(a) General rule.--In all actions brought to recover damages for negligence resulting in death or injury to person or property, the fact that the plaintiff may have been guilty of contributory negligence shall not bar a recovery by the plaintiff or his legal representative where such negligence was not greater than the causal negligence of the defendant or defendants against whom recovery is sought, but any damages sustained by the plaintiff shall be diminished in proportion to the amount of negligence attributed to the plaintiff.

(b) Recovery against joint defendant; contribution.--Where recovery is allowed against more than one defendant, each defendant shall be liable for that proportion of the total dollar amount awarded as damages in the ratio of the amount of his causal negligence to the amount of causal negligence attributed to all defendants against whom recovery is allowed. The plaintiff may recover the full amount of the allowed recovery from any defendant against whom the plaintiff is not barred from recovery. Any defendant who is so compelled to pay more than his percentage share may seek contribution.

42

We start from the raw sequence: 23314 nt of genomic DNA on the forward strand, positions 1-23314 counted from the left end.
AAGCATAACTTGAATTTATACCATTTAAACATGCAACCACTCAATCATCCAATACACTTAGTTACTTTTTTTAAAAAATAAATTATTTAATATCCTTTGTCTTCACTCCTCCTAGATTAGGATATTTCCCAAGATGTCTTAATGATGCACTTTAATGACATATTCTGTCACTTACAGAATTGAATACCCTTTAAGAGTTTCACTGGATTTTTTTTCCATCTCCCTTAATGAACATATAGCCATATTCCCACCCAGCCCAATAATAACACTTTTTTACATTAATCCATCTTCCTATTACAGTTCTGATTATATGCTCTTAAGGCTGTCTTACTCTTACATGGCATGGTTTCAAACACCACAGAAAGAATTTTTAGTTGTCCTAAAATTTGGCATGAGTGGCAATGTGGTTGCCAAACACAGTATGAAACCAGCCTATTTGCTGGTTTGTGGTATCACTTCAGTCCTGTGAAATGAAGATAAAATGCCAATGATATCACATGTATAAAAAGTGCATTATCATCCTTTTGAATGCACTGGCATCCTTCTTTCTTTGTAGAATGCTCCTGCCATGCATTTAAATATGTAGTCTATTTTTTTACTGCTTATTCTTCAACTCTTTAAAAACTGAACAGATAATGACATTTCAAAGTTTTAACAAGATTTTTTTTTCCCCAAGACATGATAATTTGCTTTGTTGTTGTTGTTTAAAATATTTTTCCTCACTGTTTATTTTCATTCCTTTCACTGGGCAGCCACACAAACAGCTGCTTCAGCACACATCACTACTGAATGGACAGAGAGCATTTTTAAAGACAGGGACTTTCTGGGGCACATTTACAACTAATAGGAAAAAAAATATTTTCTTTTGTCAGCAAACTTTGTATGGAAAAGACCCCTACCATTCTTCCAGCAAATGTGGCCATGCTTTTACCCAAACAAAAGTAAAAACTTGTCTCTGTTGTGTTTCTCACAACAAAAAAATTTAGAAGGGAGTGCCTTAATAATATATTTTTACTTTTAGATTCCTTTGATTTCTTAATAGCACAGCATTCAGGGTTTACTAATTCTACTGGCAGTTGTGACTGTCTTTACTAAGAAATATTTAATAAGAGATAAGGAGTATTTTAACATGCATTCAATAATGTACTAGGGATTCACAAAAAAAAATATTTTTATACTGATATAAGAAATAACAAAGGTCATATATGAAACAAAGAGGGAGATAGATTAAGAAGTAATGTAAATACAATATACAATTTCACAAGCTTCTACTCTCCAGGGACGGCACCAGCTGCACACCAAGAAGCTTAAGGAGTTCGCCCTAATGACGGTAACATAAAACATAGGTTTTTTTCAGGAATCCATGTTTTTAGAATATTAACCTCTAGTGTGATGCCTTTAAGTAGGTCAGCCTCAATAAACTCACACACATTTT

Pa.Cons.Stat.Ann. Sec. 7102 (Purdon 1981 Pamphlet)

14

See supra note 12

15

Section 303 provides in relevant part:

(a) The liability of an employer under this act shall be exclusive and in place of any and all other liability to such employes, ... on account of any injury or death as defined in section 301(c)(1) and (2) or occupational disease as defined in section 108.

(b) In the event injury or death to an employe is caused by a third party, then such employe ... may bring [his] action at law against such third party, but the employer ... shall not be liable to a third party for damages, contribution, or indemnity in any action at law, or otherwise, unless liability for such damages shall be expressly provided for in a written contract entered into by the party alleged to be liable prior to the date of the occurrence which gave rise to the action.

Pa.Stat.Ann.tit. 77, Sec. 481 (Purdon Cum.Supp.1981-82) (footnotes omitted).

16

The third party sought credit for payments made to the employee by the employer, whom the third party alleged had been negligent. In effect, the third party sought the identical result that would have been reached prior to the amendment of Sec. 303(b), when a third party found jointly liable with an employer was subrogated to the plaintiff's rights under the WCA against the employer up to the amount of his liability under the WCA. See infra note 22